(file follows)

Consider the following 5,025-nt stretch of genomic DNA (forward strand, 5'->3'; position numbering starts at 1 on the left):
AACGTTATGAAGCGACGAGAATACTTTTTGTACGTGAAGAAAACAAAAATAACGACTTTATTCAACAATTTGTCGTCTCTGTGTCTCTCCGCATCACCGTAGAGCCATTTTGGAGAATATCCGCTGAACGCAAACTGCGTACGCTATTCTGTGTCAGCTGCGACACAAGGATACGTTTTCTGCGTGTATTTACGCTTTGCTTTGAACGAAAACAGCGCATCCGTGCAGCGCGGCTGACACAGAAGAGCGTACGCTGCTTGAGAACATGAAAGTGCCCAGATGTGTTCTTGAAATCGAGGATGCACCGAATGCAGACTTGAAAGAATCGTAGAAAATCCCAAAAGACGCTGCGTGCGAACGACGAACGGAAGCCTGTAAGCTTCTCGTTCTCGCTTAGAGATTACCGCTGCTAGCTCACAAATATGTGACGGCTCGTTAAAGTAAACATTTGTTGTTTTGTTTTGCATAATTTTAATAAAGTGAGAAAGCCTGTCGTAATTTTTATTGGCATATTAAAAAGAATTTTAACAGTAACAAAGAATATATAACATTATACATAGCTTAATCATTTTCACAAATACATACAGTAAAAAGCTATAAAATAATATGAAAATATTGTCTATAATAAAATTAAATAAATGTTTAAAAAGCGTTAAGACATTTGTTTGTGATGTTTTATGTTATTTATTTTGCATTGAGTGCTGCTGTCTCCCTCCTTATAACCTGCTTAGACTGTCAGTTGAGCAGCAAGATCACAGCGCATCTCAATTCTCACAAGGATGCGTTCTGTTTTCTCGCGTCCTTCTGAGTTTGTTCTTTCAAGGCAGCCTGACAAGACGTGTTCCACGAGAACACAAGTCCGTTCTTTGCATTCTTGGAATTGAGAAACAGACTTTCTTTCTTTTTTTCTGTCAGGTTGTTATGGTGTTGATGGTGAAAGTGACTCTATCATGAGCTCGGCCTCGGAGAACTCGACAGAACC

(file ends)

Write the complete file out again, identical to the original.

Consider the following 5,025-nt stretch of genomic DNA (forward strand, 5'->3'; position numbering starts at 1 on the left):
AACGTTATGAAGCGACGAGAATACTTTTTGTACGTGAAGAAAACAAAAATAACGACTTTATTCAACAATTTGTCGTCTCTGTGTCTCTCCGCATCACCGTAGAGCCATTTTGGAGAATATCCGCTGAACGCAAACTGCGTACGCTATTCTGTGTCAGCTGCGACACAAGGATACGTTTTCTGCGTGTATTTACGCTTTGCTTTGAACGAAAACAGCGCATCCGTGCAGCGCGGCTGACACAGAAGAGCGTACGCTGCTTGAGAACATGAAAGTGCCCAGATGTGTTCTTGAAATCGAGGATGCACCGAATGCAGACTTGAAAGAATCGTAGAAAATCCCAAAAGACGCTGCGTGCGAACGACGAACGGAAGCCTGTAAGCTTCTCGTTCTCGCTTAGAGATTACCGCTGCTAGCTCACAAATATGTGACGGCTCGTTAAAGTAAACATTTGTTGTTTTGTTTTGCATAATTTTAATAAAGTGAGAAAGCCTGTCGTAATTTTTATTGGCATATTAAAAAGAATTTTAACAGTAACAAAGAATATATAACATTATACATAGCTTAATCATTTTCACAAATACATACAGTAAAAAGCTATAAAATAATATGAAAATATTGTCTATAATAAAATTAAATAAATGTTTAAAAAGCGTTAAGACATTTGTTTGTGATGTTTTATGTTATTTATTTTGCATTGAGTGCTGCTGTCTCCCTCCTTATAACCTGCTTAGACTGTCAGTTGAGCAGCAAGATCACAGCGCATCTCAATTCTCACAAGGATGCGTTCTGTTTTCTCGCGTCCTTCTGAGTTTGTTCTTTCAAGGCAGCCTGACAAGACGTGTTCCACGAGAACACAAGTCCGTTCTTTGCATTCTTGGAATTGAGAAACAGACTTTCTTTCTTTTTTTCTGTCAGGTTGTTATGGTGTTGATGGTGAAAGTGACTCTATCATGAGCTCGGCCTCGGAGAACTCGACAGAACC